In the UK, David Cameron is leader of the Conservative party, and we haven’t got any firm policies to speak of, except the old truism ‘communism is bad, and you oughtn’t do any of it’. Gordon Brown is leader of the Labour Party and Prime Minister. His new policies are mostly ‘I’ll have whatever David Cameron’s having’, and that has landed him in political hot water very recently, with a Queen’s Speech apparently borrowed from the Conservatives. Labour suffered the worst local election results in the modern era, handing control of hundreds of local government seats to Cameron. Labour languish 26% behind the Tories, which would mean a catastrophe at the polls.
Boris Johnson is, as predicted in April, the new Mayor of London. Two years ago, you’d have had to be on crack to predict that one.
In the United States, G.W. Bush continues to offer hope to Jimmy Carter that the Georgian peanut farmer won’t have the worst diplomatic record in US history. The race to succeed Bush is on. Senator John McCain is the Republican ticket holder, and the fight amongst the Democrats is now down to an increasingly futile battle between Barack Obama (Sen, Ill) and Hillary Clinton (Sen, NY). Barack Obama has mathematics heavily on his side, but, failing Hillary finally realising that the game is up, the race looks likely to be decided at a brokered convention, giving McCain plenty of time to rebuild the Republican base.
In Northern Ireland, The Rev. Ian Paisley is, for the moment, still First Minister. Martin McGuinness is Deputy First Minister. It’s a bit like a recurring nightmare that, unfortunately, is about to get much worse. Paisley is retiring, and Peter Robinson is in place (as predicted) to succeed him.
In the un-liberated twenty six counties, the Teflon Taoiseach, Bertie Ahern, has ended his Ireland political career, resigning as promised as Uachtarán Fhianna Fáil and An Taoiseach. Brian Cowen, former Finance Minister, took over, giving a small spike to Fianna Fáil poll readings. An Tánaiste (Deputy Prime Minister) is the young Mary Coughlan TD, formerly Agriculture Minister. A ‘bogger’ cabinet is chosen, with the vast majority well commanding the Irish language.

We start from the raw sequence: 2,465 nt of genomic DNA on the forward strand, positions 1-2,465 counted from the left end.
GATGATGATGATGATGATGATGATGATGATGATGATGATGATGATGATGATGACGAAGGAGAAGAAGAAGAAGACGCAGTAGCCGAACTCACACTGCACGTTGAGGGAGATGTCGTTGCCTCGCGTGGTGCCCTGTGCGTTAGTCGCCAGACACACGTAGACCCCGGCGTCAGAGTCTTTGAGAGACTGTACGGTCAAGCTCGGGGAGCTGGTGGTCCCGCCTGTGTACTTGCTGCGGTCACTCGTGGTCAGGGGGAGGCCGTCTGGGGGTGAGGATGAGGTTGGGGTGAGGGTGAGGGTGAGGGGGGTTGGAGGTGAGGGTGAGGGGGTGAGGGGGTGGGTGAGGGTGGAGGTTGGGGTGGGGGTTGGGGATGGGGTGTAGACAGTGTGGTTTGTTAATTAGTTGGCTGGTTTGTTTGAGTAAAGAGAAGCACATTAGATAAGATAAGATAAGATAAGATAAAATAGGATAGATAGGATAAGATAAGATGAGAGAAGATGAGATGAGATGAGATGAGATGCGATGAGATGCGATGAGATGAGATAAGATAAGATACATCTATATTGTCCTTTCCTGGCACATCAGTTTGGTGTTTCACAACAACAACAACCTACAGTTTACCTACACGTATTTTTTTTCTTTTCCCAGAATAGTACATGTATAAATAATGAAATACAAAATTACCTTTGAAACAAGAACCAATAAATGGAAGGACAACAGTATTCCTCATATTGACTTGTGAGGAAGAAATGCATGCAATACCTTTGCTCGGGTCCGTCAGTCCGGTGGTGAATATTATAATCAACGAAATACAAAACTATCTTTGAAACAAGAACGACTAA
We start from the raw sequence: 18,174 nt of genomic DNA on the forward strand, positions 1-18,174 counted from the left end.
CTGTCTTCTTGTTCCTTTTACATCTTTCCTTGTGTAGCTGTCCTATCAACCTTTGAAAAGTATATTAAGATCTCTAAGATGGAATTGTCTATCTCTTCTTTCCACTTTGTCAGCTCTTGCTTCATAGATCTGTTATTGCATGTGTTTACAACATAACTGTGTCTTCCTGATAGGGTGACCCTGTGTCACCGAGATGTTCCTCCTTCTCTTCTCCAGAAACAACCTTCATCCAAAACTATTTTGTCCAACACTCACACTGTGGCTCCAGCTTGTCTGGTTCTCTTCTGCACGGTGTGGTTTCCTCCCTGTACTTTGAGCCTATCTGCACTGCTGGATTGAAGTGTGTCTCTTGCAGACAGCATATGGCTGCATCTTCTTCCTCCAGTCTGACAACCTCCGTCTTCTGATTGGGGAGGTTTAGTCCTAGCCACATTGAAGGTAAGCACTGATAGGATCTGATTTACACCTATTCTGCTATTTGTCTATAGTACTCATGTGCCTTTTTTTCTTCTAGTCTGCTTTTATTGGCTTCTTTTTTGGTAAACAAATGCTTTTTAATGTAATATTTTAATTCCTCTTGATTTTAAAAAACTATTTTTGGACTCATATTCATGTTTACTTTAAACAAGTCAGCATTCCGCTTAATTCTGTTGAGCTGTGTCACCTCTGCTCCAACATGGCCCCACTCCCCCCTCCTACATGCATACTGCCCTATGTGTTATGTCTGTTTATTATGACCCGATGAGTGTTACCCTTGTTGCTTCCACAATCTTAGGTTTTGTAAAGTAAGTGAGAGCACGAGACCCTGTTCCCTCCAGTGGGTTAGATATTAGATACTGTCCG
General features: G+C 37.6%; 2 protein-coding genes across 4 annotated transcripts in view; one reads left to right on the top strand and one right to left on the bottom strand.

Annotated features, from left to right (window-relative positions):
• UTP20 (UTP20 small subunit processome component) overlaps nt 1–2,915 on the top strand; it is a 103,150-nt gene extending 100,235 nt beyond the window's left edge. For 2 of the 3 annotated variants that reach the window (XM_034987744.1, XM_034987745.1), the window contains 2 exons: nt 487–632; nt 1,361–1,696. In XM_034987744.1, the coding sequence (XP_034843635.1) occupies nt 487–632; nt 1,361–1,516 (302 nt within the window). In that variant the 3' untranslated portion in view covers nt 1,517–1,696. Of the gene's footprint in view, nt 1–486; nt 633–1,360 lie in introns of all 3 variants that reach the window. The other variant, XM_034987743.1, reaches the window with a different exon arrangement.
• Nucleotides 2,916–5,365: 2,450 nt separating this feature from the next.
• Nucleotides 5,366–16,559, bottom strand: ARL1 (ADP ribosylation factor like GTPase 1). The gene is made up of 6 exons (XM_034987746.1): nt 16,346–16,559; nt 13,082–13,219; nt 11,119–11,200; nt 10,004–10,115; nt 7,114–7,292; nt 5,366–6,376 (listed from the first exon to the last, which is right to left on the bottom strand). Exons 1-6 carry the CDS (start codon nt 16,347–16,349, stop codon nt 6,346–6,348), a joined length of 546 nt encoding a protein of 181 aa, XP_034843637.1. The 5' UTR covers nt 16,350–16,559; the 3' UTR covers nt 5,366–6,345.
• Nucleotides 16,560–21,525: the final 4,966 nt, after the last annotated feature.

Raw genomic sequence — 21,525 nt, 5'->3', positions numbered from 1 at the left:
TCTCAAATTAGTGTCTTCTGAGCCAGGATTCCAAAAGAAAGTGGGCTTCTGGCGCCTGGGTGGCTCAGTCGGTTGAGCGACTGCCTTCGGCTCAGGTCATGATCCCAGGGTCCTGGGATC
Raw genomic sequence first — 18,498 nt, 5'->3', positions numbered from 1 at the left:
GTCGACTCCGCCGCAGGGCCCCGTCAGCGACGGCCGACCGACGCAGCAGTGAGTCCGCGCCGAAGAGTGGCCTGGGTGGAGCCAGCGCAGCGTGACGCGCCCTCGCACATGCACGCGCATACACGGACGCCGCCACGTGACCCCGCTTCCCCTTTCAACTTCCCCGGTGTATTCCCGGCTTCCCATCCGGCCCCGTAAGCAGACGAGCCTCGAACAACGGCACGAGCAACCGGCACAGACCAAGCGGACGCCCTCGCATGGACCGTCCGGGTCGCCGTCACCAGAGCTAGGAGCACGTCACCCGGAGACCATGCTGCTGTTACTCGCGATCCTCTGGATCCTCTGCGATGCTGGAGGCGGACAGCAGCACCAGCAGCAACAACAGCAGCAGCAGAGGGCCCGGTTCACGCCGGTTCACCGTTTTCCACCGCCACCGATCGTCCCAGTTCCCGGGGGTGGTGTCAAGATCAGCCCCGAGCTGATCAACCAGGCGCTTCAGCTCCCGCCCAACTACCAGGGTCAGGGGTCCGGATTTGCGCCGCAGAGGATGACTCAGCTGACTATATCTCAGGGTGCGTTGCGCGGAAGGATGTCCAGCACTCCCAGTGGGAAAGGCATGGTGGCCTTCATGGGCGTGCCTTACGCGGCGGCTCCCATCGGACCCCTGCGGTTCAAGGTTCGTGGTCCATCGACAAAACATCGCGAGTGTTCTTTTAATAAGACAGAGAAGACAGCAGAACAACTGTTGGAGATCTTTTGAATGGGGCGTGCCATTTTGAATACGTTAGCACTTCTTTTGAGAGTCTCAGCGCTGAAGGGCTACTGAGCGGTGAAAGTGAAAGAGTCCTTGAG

Wales has a Labour/Plaid Cymru Assembly Government, which I hope for the sake of the Welsh disproves the aphorism ‘you get the government you deserve’.
Scotland has a minority Scottish Nationalist Party government, which puts Alex Salmond at the top table with Gordon Brown, hopefully giving the Prime Minister an ulcer, or a revised submission under Barnett, whichever is worse. Wendy Alexander, Labour leader in Scotland, put the fear of God into the PM with an invitation to the Scots Nats to ‘bring on’ an independence referendum. Not in the script.
The EU is just as vapid and nonsensical as ever, proving Nelson was right and that the Germans may be the opposition, but the French are still the enemy. Speaking of which, Germany has Kanzler Angela Merckel (CDU, centre-right) and France has Prèsident Nicolas Sarkozy (PP, centre-right) as their respective head of government and Head of State. Sarkozy isn’t loved anymore, but he’s planning to do something about it. Ireland will vote in June on the Lisbon Treaty, the mother of all amendments. The no camp is doing very well, with the Farmers’ Union holding all the cards, awaiting a negotiation outcome.
Africa’s breadbasket is officially empty. Zanu-PF’s President Robert Mugabe (as predicted) lost the Presidential election in Zimbabwe, with the Movement for Democratic Change’s Morgan Tzvangirai essentially claiming victory. Tzvangirai has vowed to return tot he country to fight a run-off.